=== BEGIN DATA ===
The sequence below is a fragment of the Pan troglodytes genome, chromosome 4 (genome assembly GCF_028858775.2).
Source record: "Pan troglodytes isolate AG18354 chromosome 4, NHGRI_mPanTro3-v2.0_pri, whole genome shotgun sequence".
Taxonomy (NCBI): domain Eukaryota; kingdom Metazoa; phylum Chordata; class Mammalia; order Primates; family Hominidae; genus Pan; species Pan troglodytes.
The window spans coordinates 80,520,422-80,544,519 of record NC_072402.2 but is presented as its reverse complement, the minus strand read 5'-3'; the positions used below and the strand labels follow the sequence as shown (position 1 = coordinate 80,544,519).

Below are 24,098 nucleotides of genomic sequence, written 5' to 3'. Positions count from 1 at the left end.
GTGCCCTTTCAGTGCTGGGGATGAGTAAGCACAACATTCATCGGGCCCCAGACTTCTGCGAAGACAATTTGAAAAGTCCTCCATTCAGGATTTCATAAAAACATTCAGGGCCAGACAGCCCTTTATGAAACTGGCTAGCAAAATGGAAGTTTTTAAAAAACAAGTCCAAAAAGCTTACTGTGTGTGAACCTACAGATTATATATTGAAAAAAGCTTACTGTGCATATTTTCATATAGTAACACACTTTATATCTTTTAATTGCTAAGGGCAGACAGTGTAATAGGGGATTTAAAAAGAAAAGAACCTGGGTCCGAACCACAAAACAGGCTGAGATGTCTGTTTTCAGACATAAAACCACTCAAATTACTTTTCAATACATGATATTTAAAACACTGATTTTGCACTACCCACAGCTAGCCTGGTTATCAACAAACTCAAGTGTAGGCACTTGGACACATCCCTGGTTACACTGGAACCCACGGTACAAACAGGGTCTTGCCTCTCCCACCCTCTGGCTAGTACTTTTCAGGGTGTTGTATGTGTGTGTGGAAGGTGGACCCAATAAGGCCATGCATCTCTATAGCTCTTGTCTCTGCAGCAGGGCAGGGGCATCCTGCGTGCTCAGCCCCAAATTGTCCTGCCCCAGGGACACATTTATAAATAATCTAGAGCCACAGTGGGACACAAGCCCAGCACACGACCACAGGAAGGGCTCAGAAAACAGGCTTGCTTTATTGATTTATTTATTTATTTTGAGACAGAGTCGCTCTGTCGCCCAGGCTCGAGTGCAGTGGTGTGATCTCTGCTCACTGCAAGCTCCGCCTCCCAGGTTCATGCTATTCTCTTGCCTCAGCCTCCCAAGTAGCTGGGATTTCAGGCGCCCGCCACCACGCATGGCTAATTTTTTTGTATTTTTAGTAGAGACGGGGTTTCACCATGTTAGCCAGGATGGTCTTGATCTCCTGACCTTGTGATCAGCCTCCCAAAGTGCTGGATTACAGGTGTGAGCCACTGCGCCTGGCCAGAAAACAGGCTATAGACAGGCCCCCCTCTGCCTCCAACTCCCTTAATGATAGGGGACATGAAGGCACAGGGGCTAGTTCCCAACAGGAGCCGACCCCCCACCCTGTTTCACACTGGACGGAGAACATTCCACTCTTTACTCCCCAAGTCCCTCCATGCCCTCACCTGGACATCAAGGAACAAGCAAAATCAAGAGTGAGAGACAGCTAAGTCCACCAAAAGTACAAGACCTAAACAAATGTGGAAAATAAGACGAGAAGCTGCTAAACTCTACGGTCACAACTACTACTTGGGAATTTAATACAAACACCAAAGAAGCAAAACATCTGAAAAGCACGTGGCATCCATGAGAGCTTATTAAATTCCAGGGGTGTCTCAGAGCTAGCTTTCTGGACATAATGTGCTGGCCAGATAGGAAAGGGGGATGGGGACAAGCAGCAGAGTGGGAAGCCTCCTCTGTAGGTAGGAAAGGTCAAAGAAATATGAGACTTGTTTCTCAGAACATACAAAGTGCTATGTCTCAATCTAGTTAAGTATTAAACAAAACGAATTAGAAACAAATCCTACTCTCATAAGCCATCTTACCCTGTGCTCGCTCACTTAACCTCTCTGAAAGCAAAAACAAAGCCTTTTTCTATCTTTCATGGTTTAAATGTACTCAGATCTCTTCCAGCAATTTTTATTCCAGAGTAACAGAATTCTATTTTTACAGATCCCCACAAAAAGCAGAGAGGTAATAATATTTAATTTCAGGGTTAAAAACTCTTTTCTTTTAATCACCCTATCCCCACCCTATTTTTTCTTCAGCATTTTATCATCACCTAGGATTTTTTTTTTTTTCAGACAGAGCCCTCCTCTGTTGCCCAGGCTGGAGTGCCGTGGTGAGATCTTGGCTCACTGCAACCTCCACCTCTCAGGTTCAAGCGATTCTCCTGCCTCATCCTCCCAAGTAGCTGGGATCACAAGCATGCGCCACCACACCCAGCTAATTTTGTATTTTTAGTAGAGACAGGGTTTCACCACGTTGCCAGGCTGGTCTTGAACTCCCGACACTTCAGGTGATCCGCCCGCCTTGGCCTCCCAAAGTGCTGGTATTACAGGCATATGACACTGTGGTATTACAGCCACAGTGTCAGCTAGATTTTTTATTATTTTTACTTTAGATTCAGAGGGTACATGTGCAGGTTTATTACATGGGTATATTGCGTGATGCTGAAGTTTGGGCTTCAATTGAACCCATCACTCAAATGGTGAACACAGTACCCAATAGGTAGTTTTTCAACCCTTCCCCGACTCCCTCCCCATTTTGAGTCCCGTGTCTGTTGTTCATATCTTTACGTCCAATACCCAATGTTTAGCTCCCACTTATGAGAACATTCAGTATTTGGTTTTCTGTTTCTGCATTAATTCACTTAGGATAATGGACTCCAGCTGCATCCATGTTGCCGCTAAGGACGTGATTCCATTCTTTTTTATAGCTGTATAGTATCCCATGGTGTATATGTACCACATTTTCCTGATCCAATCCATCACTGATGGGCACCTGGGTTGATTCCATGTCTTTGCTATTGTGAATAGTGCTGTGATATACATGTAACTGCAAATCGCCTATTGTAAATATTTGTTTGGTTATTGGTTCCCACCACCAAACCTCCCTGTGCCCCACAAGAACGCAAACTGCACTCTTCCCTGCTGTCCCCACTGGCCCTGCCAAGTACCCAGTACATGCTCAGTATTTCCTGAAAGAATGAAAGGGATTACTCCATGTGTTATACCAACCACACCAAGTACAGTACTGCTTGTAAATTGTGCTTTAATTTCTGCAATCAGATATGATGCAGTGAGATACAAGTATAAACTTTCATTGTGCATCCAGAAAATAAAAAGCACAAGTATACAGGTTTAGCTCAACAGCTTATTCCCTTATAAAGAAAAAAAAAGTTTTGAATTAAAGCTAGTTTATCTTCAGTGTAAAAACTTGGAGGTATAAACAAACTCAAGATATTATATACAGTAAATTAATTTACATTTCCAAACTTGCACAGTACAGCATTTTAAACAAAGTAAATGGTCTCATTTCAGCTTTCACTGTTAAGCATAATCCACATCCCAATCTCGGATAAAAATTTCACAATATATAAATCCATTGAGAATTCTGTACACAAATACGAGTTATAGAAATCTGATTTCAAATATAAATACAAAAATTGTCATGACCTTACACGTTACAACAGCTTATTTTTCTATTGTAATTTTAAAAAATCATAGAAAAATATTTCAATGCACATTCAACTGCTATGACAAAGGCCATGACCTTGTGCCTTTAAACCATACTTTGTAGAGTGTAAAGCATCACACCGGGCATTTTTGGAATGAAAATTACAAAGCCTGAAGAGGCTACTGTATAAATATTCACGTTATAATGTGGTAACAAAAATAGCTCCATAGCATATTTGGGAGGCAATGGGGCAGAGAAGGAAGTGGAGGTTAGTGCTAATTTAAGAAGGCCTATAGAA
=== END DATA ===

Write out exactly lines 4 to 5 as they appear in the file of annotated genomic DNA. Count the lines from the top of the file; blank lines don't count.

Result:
The window spans coordinates 80,520,422-80,544,519 of record NC_072402.2 but is presented as its reverse complement, the minus strand read 5'-3'; the positions used below and the strand labels follow the sequence as shown (position 1 = coordinate 80,544,519).

Below are 24,098 nucleotides of genomic sequence, written 5' to 3'. Positions count from 1 at the left end.